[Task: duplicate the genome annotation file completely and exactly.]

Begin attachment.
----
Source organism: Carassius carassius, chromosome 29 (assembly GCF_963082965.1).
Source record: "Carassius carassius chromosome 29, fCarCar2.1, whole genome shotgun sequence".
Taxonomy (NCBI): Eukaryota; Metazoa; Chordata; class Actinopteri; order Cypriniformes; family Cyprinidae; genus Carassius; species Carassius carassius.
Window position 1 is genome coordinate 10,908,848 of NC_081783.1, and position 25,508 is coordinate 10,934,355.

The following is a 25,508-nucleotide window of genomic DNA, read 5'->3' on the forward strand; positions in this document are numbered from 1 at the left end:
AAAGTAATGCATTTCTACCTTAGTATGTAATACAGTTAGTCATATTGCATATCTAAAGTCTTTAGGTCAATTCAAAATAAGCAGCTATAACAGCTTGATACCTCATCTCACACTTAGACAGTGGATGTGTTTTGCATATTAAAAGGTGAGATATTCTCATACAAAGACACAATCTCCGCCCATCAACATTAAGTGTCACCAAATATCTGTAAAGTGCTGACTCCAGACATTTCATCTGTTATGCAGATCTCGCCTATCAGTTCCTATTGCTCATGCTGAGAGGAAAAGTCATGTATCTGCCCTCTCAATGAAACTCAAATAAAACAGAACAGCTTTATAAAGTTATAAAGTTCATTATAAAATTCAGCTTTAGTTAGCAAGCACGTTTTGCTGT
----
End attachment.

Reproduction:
Source organism: Carassius carassius, chromosome 29 (assembly GCF_963082965.1).
Source record: "Carassius carassius chromosome 29, fCarCar2.1, whole genome shotgun sequence".
Taxonomy (NCBI): Eukaryota; Metazoa; Chordata; class Actinopteri; order Cypriniformes; family Cyprinidae; genus Carassius; species Carassius carassius.
Window position 1 is genome coordinate 10,908,848 of NC_081783.1, and position 25,508 is coordinate 10,934,355.

The following is a 25,508-nucleotide window of genomic DNA, read 5'->3' on the forward strand; positions in this document are numbered from 1 at the left end:
AAAGTAATGCATTTCTACCTTAGTATGTAATACAGTTAGTCATATTGCATATCTAAAGTCTTTAGGTCAATTCAAAATAAGCAGCTATAACAGCTTGATACCTCATCTCACACTTAGACAGTGGATGTGTTTTGCATATTAAAAGGTGAGATATTCTCATACAAAGACACAATCTCCGCCCATCAACATTAAGTGTCACCAAATATCTGTAAAGTGCTGACTCCAGACATTTCATCTGTTATGCAGATCTCGCCTATCAGTTCCTATTGCTCATGCTGAGAGGAAAAGTCATGTATCTGCCCTCTCAATGAAACTCAAATAAAACAGAACAGCTTTATAAAGTTATAAAGTTCATTATAAAATTCAGCTTTAGTTAGCAAGCACGTTTTGCTGT